JJ: I see strong growth on both sides, but the potential for exponential growth is in the blockchain companies. One of the companies, Voatz, was just used in Utah County’s primary election (last) month. And, tZero (a blockchain-based trading platform) now has its token platform up and running with digitized shares trading there and a crypto wallet in play. Many of the (18 currently) companies in the portfolio now have products in, or nearing, production. Overstock has put a little bit over $200 million into blockchain, but that amount will slow now that the companies are more mature.

DN: Clearly, the market reacted to Byrne’s public statements about an alleged “deep state,” his relationship with Butina and other issues. But how are Overstock’s employees handling the events that led to his resignation?


Jonathan Johnson, Overstock.com’s chairman of the board, left, shakes hands with founder and CEO Patrick M. Byrne during a ribbon-cutting ceremony for the company’s new Peace Coliseum office building in Midvale on Friday, Oct. 14, 2016.

Deseret News archives

JJ: Any time a founder who has been there for two decades leaves, there’s a tremor and Thursday (Aug. 22) was a surprising day. People love Patrick and tears were shed. By the time Monday morning came around though, people were focused on their jobs. They know it’s time to prove their company stands strong after separation from a very charismatic leader.

DN: It’s been some years since you were at the helm of the retail business. How does it feel moving back into the spot, particularly with Byrne no longer part of that team?

JJ: As Patrick’s longtime colleague, he and I have worked to set the vision for this company and to build on that vision. For years, Patrick was the architect of the company, and I was the builder, but not just one who followed plans others gave him.

DN: The market had a strong reaction to the news surrounding Byrne’s claims, and Overstock’s stock saw a 30% drop over just a few days, but came back about 9% following Byrne’s resignation. How fast do you expect further reaction to the new leadership?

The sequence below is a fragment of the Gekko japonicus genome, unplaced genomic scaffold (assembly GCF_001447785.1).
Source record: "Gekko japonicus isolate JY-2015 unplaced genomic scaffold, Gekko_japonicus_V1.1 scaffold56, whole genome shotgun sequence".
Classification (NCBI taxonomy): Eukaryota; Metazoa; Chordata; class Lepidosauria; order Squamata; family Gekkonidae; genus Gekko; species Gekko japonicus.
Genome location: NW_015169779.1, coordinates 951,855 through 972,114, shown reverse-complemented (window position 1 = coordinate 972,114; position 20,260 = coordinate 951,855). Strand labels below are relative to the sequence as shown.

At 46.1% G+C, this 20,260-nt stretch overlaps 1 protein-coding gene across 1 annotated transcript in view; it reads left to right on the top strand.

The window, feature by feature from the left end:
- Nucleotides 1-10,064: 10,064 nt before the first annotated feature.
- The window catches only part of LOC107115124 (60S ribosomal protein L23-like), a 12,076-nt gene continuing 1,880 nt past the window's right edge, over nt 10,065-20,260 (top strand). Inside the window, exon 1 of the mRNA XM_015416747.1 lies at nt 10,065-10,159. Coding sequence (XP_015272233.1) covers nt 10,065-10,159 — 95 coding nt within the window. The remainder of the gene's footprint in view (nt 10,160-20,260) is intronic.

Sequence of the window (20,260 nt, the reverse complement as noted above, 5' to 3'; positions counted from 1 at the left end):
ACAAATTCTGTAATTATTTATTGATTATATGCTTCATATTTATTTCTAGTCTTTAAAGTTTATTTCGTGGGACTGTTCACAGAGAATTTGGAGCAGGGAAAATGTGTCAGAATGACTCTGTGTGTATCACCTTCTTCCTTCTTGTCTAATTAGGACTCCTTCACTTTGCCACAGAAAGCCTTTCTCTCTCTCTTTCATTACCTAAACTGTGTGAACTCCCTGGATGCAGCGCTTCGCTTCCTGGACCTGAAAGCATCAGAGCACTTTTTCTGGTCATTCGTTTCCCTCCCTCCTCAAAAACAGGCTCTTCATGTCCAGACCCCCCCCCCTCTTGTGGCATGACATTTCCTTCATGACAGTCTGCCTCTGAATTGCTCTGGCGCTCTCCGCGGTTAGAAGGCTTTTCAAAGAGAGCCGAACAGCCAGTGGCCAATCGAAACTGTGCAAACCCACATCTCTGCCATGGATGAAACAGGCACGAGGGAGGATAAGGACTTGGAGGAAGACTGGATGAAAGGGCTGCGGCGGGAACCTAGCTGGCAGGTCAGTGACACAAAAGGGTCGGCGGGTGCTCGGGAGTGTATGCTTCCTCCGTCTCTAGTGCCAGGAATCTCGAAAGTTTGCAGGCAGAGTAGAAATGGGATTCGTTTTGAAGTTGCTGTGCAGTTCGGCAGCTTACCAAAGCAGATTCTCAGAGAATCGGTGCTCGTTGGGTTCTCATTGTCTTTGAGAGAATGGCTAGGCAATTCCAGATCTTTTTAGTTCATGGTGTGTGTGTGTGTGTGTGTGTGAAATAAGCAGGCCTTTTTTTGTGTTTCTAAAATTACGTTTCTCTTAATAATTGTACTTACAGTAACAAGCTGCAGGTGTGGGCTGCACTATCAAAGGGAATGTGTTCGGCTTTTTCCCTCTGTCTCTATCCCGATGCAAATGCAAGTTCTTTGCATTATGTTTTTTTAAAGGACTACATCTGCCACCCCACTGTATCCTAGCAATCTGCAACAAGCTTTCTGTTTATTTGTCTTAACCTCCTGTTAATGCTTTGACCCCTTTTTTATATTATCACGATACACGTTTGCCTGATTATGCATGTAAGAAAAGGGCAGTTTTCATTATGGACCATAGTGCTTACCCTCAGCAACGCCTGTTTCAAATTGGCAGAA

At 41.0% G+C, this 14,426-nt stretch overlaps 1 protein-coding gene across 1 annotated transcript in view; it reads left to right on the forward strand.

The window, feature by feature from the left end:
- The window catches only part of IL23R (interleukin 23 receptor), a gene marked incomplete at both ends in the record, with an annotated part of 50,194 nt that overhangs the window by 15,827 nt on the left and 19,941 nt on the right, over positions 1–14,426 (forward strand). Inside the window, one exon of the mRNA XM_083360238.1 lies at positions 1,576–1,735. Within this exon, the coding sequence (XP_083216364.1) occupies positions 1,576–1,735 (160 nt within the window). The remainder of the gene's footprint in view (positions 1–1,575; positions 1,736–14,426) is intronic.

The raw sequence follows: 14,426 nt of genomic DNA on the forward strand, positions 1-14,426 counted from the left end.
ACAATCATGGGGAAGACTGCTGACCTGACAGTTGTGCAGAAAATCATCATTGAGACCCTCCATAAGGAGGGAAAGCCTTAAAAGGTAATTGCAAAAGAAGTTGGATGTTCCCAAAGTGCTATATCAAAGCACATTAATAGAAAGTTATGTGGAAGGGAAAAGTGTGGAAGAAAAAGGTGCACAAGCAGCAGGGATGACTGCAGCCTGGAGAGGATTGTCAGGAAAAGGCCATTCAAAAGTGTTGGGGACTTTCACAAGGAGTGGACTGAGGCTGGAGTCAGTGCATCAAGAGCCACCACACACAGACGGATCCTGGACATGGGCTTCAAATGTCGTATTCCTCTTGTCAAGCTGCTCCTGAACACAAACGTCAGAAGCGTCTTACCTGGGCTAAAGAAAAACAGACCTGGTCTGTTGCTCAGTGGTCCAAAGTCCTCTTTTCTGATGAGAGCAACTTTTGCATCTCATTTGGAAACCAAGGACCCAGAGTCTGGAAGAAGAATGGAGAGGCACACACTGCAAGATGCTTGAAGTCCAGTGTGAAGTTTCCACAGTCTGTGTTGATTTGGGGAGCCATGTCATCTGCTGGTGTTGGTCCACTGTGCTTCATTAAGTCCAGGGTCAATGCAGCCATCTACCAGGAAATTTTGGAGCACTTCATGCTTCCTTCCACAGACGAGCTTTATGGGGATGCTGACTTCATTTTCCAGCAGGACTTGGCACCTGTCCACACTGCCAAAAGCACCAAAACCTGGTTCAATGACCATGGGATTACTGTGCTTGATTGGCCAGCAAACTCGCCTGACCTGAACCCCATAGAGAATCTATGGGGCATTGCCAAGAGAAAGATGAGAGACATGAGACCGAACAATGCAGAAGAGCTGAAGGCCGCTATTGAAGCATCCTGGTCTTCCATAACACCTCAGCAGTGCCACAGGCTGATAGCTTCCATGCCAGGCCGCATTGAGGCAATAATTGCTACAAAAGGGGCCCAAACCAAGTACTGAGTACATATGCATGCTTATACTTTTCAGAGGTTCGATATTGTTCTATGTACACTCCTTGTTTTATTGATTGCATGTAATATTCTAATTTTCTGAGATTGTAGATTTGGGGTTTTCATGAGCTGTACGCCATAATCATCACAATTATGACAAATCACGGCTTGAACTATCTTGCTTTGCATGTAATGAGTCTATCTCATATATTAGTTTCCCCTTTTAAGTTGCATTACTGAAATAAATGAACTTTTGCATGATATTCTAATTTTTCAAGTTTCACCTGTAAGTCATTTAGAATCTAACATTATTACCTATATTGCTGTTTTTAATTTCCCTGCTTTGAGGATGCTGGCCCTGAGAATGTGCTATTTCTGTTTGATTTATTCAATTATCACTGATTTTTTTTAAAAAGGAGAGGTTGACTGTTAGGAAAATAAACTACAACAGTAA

JJ: There was fallout from what Patrick has been talking about and that’s had an effect on the stock price. But going forward the stock price will be driven by the performance of myself and the executive team. When the company became profitable in 2009 and had seven years of profit, I was the president. I think the market is going to watch that quarter over quarter, and I think some of the peripheral stories around Overstock will be less and less.

DN: You’ve worked with Byrne for almost the entirety of Overstock’s existence. Were there any conversations before last week’s happenings that foreshadowed his resignation?

JJ: The short answer to that is yes. Patrick has talked at various times in the last decade or more about turning to the next chapter in his life. He and the board have had regular discussions and no one was caught flat-footed. In the recent weeks he’d talked more to me and the board about this but until it actually happens ... we knew that he’d been thinking about it.

DN: Any idea what Byrne’s next steps may look like?

JJ: I think the immediate next chapter is on a beach somewhere, probably next to a tall stack of books. I think he has this great ability. He was a college professor before he came to Overstock, and I could see him doing that again. I could see him running another business, perhaps, but 20 years building a company into a juggernaut ... some people say once is enough. I could also seem him going to work for a company that is changing the world ... or doing something that really advances humanity.